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For those who are new ... we discuss books.  I list what I'm reading, and people comment with what they're reading.  Sometimes, on Sundays, I post a special edition on a particular genre or topic.

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Readers & Book Lovers Series Schedule

DAY TIME (EST/EDT) Series Name Editor(s)
SUN 6:00 PM Young Reader's Pavilion The Book Bear
SUN (hiatus) 9:30 PM SciFi/Fantasy Book Club quarkstomper
Bi-Monthly SUN Midnight Reading Ramblings don mikulecky
MON 8:00 PM Monday Murder Mystery Susan from 29
Mon 11:00 PM My Favorite Books/Authors edrie, MichiganChet
TUE 10:00 PM Contemporary Fiction Views bookgirl
WED 7:30 AM WAYR? plf515
WED 8:00 PM Bookflurries Bookchat cfk
THU 8:00 PM Write On! SensibleShoes
alternate THU 11:00 PM Audiobooks Club SoCaliana
FRI 8:00 AM Books That Changed My Life Diana in NoVa
SAT (fourth each month) 11:00 AM Windy City Bookworm Chitown Kev
SAT 9:00 PM Books So Bad They're Good Ellid

Just finished
The Universal Computer: From Leibniz to Turing The history of the idea of the computer as a universal machine, and of the logic that makes it possible, up to the time of Turing. Fascinating. Re-affirms my belief that Leibniz is under-rated and that Godel was a very strange man. Full review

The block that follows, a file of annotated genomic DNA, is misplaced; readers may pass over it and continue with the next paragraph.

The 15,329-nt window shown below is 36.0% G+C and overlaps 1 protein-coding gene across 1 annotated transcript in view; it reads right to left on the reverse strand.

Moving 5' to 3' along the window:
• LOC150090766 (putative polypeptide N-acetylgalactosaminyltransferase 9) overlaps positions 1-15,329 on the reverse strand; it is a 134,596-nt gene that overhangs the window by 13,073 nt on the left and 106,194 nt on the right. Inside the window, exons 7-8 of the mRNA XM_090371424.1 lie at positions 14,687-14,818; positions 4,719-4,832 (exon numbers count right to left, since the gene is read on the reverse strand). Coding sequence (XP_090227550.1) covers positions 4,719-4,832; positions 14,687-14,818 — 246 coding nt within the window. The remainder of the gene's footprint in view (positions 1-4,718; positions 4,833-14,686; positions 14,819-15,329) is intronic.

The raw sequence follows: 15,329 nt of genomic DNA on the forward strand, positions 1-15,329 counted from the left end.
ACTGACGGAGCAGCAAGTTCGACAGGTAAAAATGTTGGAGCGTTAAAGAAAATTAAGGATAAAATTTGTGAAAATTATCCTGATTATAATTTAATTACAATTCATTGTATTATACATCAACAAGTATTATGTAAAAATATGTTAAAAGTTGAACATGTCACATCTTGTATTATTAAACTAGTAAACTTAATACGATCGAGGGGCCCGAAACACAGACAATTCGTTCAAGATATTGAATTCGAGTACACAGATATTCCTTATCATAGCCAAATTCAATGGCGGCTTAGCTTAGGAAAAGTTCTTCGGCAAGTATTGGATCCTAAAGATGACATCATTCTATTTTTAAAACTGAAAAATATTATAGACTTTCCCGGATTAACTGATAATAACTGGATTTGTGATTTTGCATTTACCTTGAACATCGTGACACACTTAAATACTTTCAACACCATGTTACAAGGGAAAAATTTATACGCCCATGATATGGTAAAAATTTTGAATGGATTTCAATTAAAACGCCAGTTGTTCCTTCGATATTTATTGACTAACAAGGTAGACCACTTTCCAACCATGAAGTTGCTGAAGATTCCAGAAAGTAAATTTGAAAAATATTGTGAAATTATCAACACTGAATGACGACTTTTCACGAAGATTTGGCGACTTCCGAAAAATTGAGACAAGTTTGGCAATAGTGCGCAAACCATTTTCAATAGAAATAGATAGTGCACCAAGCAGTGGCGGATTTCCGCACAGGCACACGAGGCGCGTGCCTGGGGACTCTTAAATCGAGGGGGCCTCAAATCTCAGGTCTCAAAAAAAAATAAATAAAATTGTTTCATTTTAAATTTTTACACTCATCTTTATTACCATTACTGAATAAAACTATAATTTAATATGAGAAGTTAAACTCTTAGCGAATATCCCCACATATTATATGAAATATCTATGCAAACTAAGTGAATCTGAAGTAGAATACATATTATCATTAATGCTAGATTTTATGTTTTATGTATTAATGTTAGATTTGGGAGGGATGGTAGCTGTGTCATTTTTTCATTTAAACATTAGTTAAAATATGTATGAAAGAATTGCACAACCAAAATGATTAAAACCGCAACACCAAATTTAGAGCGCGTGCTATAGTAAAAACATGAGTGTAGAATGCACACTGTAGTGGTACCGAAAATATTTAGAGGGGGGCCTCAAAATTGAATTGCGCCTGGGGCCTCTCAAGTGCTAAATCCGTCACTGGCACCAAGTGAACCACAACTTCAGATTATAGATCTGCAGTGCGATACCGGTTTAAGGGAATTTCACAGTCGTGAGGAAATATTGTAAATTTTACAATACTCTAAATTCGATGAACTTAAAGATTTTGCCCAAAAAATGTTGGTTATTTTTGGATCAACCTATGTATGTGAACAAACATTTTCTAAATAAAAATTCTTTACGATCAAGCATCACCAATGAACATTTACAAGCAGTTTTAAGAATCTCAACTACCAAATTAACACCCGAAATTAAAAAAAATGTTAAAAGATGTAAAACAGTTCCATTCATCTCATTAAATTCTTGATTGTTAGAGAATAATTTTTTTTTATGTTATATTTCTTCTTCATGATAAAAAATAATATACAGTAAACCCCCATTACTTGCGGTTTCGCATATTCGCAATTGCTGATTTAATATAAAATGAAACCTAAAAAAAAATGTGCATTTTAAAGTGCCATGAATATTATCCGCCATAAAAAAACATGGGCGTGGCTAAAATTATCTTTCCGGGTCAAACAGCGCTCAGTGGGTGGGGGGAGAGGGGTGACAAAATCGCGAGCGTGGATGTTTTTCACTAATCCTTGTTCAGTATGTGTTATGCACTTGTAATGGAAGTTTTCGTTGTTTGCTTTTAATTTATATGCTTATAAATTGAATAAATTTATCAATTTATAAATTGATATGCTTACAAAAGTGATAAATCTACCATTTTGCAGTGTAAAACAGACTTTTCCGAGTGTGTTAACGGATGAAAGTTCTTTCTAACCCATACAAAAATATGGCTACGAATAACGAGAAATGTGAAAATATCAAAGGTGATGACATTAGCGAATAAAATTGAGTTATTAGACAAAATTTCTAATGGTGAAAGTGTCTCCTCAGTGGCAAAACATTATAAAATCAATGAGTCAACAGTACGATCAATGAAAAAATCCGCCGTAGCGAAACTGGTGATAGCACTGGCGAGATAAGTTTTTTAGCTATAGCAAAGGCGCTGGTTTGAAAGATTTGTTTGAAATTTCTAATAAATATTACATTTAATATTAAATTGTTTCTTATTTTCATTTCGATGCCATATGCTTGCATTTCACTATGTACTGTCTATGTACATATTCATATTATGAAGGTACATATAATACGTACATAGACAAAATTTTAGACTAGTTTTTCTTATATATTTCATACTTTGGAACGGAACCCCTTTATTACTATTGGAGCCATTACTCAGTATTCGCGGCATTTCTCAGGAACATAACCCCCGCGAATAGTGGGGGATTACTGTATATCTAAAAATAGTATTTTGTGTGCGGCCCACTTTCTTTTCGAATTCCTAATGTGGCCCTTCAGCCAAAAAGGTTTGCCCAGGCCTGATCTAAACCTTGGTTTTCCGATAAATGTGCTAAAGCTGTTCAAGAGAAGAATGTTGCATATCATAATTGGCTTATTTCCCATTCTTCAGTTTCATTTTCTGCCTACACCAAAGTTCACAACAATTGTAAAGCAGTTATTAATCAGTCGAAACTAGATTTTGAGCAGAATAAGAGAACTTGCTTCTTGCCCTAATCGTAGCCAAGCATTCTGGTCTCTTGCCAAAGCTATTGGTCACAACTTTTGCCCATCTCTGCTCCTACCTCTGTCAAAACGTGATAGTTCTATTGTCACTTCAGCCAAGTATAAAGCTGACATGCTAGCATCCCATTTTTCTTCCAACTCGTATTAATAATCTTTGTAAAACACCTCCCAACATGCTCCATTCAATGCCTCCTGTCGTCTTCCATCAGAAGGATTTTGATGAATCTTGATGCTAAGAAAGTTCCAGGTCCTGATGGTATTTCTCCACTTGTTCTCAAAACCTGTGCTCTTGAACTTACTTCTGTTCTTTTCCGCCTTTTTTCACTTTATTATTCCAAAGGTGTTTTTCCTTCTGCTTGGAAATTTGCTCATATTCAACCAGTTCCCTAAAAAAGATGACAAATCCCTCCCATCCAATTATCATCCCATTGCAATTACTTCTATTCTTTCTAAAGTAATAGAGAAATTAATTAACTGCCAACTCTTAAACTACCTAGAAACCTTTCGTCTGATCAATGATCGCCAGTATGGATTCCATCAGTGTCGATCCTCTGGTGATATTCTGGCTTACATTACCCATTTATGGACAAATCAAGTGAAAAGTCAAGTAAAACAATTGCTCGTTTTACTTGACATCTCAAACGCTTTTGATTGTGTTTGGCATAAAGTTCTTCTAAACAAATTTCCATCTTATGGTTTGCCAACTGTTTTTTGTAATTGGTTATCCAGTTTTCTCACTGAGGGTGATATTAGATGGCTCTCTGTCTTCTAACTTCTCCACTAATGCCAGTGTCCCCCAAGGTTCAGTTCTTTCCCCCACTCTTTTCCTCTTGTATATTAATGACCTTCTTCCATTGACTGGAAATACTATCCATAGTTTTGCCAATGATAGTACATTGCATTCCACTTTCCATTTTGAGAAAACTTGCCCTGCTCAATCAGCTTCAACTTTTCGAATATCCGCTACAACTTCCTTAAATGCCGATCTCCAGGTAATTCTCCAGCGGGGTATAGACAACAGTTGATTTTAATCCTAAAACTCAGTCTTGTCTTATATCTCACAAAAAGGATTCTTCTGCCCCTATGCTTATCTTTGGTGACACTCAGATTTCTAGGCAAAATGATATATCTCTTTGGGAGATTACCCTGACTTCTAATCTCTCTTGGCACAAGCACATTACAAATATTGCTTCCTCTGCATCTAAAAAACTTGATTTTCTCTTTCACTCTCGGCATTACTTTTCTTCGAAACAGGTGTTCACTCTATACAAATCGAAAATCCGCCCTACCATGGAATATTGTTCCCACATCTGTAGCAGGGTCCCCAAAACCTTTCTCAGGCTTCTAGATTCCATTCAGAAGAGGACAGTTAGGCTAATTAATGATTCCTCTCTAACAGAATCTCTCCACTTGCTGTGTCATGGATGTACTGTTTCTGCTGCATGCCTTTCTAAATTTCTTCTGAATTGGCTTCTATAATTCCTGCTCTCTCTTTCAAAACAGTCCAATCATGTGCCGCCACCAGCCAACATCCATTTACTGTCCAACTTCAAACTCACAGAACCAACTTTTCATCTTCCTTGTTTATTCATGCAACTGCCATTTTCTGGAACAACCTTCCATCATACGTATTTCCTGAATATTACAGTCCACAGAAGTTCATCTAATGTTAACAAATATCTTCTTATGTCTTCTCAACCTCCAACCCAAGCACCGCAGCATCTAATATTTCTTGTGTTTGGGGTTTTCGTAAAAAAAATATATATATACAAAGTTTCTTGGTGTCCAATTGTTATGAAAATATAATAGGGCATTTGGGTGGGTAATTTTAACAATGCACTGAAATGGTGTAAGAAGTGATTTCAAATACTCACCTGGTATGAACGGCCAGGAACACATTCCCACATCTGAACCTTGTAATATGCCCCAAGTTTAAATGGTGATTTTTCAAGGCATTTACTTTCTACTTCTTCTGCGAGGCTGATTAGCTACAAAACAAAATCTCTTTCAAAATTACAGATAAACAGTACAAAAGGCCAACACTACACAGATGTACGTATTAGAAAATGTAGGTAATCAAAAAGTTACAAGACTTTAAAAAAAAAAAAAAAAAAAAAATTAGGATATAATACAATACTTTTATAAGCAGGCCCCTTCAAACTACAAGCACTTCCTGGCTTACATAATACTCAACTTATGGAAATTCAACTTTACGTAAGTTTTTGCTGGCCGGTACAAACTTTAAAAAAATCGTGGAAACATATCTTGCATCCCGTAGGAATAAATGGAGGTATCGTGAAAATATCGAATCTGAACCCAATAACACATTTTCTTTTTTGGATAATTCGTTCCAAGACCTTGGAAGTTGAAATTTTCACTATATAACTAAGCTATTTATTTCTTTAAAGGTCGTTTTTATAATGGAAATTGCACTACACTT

Another re-read of Cryptonomicon, one of my favorite novels. My review
Now reading

The Philosophical Breakfast Club: Four remarkable friends who transformed science and changed the world by Laura Snyder.  A group biography of Charles Babbage, John Herschel, William Whewell and Richard Jones, four friends who met at Cambridge early in the 19th century, and of how, together, they changed the role of science into something like what it is today.

A Behavioral Theory of Elections by Jonathan Bendor et al. Traditional "rational choice" models of voter behavior don't mesh all that well with how voters actually behave, in particular, they don't do well with predicting turnout. This is an attempt at a different formulation. This will interest election geeks.